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Sunday, December 11, 2016
Easter reflections from the Most Reverend Vincent Nichols, Archbishop of Birmingham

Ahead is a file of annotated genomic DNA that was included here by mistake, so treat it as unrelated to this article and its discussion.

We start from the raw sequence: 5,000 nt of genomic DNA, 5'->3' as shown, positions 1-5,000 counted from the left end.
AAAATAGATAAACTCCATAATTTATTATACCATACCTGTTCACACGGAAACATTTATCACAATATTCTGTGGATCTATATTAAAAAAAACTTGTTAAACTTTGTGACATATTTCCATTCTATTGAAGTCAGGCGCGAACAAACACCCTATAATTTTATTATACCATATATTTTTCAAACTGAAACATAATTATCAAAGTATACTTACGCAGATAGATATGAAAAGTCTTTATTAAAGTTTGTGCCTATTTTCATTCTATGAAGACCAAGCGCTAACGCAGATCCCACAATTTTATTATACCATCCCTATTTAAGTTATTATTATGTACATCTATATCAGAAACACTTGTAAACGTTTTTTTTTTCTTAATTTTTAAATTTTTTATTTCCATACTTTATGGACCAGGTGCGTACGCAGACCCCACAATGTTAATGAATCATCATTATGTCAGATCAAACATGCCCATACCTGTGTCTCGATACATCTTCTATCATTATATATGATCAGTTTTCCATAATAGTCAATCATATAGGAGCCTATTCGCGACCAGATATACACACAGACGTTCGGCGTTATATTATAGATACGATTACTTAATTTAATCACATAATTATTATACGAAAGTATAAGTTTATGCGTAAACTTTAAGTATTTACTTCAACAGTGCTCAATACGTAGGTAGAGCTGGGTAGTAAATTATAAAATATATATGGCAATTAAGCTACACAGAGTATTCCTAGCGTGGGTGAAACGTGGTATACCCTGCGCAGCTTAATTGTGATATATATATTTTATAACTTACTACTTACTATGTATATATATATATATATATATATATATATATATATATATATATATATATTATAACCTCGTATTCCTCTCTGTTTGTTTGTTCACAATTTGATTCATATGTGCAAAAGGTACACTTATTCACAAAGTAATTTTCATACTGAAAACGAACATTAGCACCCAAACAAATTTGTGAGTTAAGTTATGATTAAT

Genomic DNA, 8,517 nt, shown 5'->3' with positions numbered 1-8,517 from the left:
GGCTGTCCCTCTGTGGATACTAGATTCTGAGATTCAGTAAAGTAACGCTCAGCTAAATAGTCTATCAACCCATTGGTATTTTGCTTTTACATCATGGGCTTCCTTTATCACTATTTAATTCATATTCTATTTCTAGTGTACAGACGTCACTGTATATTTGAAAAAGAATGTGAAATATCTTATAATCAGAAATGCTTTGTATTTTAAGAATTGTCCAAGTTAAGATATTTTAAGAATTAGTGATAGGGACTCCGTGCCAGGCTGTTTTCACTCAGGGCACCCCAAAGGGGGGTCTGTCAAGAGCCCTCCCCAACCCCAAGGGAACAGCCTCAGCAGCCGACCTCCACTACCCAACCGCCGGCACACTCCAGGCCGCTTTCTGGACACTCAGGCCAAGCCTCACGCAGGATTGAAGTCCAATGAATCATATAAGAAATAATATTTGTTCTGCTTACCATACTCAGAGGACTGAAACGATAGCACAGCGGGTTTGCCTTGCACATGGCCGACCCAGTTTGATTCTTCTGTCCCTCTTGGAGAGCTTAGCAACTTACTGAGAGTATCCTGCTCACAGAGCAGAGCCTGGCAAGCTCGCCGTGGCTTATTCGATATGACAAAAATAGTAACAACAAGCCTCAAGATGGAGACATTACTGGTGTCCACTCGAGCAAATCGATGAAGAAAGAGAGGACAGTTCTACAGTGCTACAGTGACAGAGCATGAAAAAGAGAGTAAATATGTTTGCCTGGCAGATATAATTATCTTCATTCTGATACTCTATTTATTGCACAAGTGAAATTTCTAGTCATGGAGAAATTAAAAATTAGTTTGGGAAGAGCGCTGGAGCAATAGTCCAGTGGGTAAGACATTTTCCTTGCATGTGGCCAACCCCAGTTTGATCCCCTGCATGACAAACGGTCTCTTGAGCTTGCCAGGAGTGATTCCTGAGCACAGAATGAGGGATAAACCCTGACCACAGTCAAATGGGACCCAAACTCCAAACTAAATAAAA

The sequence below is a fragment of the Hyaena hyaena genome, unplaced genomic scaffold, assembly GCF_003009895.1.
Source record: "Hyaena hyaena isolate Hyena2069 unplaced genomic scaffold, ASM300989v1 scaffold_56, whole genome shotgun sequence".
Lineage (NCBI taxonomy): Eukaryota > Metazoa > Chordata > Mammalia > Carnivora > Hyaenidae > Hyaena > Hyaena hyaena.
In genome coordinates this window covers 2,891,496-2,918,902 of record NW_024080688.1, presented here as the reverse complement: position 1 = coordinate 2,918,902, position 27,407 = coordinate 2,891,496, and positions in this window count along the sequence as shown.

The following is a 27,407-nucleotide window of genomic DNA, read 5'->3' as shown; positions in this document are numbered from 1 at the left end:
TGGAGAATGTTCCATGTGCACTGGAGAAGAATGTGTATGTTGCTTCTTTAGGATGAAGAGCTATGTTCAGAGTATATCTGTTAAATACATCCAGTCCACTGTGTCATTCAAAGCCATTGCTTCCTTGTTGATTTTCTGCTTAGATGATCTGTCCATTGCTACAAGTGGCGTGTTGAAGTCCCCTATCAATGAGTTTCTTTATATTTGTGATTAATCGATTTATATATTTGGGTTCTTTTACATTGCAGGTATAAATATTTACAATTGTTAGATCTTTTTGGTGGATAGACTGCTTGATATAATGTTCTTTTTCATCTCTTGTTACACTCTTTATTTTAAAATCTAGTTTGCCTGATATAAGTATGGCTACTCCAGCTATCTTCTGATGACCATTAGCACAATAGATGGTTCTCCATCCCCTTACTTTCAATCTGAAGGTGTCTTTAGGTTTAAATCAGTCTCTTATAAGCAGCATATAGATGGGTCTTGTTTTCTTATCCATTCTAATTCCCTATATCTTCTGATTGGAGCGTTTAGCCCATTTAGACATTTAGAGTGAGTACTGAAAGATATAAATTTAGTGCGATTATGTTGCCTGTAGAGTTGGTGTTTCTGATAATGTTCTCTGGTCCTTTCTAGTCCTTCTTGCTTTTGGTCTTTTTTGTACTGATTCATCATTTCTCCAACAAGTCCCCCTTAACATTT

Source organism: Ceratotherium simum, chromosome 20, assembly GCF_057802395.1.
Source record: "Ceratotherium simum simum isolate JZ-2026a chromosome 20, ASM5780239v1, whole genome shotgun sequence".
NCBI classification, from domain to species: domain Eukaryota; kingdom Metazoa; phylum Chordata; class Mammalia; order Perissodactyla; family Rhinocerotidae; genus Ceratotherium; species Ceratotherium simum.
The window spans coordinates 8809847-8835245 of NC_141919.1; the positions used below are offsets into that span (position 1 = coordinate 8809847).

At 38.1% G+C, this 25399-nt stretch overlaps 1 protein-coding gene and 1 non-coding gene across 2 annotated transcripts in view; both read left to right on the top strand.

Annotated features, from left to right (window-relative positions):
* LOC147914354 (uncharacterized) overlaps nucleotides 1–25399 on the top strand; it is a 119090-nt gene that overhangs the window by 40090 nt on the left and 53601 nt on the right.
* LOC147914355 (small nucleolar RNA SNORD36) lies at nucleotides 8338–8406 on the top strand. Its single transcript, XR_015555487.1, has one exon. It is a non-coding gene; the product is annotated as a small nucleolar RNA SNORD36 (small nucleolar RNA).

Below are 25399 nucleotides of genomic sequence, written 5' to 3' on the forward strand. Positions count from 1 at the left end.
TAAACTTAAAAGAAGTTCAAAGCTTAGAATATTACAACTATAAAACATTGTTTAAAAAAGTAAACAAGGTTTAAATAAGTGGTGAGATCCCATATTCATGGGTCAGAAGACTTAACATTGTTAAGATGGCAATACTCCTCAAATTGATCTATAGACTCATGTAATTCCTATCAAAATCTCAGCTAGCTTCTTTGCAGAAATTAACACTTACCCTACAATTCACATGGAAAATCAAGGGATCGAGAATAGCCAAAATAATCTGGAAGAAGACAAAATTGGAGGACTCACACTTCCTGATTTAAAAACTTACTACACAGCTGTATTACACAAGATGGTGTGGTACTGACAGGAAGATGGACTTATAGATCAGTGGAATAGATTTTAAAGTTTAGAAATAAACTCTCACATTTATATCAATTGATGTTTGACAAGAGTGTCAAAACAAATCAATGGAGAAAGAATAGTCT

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 I was born for this, I came into the world for this: to bear witness to the truth. Truth? What is that? I have just returned to England from four days in Spain, in the ancient capital of Spain: Valladolid. I thoroughly enjoyed walking through the streets and squares of that town. Much as here in Birmingham, people seemed to be so proud of their city. But there I could also sense that people shared a common view and purpose in life. People instinctively seem to belong together. They fill their plazas; they walk and talk together. The generations mix together easily; the youngsters respect each other; even late at night and into the early morning there was no harsh behaviour, no air of disquiet. They seem to share so much. Of course the sunshine helps, but so too does a light of a different sort. The streets and the squares of Valladolid are thronged with crowds every day and every night this week. For this is Holy Week and every year at this time the drama of the passion, death and resurrection of Christ is played out in great outdoor pageants. Jesus greeted by jubilant crowds waving palms; Peter denying Christ, and then meeting him again; Veronica wiping the face of Jesus; Mary broken hearted at the foot of the cross; Jesus dying on the cross. A trumpeter goes round the town, out into the suburbs, summoning people to come together for these events. And the people come. It is part of who they are and of their shared way of life. These pageants are carried out without words. They go beyond words. They are ancient and moving expressions of the story still written in the hearts and minds of the people. And the story tells the truth. It tells the truth about living and dying, about sin and forgiveness, about love and compassion. The truth holds the people together. And life is more wholesome. Sometimes we are tempted to think that religion is just a private affair. We might think that there is no clear answer to the question posed by Pilate to Jesus: Truth? What is that?, Today's society tells us that each person has his or her own truth. If you are convinced enough about something then it is true for you. But that doesn't really make much sense. After all, we all share the same human nature. We all belong to the same human race. That is the basis on which we begin to search for the values that we all share, the principles, the truths on which life is properly based. To believe that we all have our own truth, is to isolate us from one another and break down any chance we might have of living together in true harmony in society. In fact, religion in the best sense is far from a private affair. That is why the people of Valladolid are out on the streets in their thousands. That is why so many people go to church during this Holy Week. They know that through their religious belief they are in touch with the deeper truths about themselves and about how to live together in community. My faith is that the God from whom all this life flows, its unsourced source has cast a light on our human nature, illuminating its deepest truths, laying bear its puzzling patterns. That light is a person: Jesus, the Christ. I was born for this, I came into the world for this; to bear witness to the truth, (John 18.37). With these words our search for understanding changes. Now it can be conducted in that form of search which best fits our nature. The search for truth becomes a relationship. In faith we can know Christ. In that relationship the light he casts on human nature comes into my life. In that light I begin to untangle the mystery of my own being. I am led towards the very source of life. In the Holy Week ceremonies we hear the wonderful words: When I am lifted up I will draw all people to myself, (John 12.32). We listen again to the narrative of Christ's death on the cross and of his rising from the dead Television programmes now agree that he did indeed exist; that he was indeed crucified. Reliable witnesses across two thousand years tell us that he rose from the dead. From Him comes the greatest of all gifts, the gift of God's Holy Spirit to dwell in us and open for us the pathway to that fullness of life. Perhaps the Easter story is in danger of being forgotten by many today. Yet the need for it is as plain as ever. I hope that many more people this year will give themselves a break and listen to the invitation of Christ, and let it find a home in their hearts. Then they too, with me, will wish each other a very Happy Easter.
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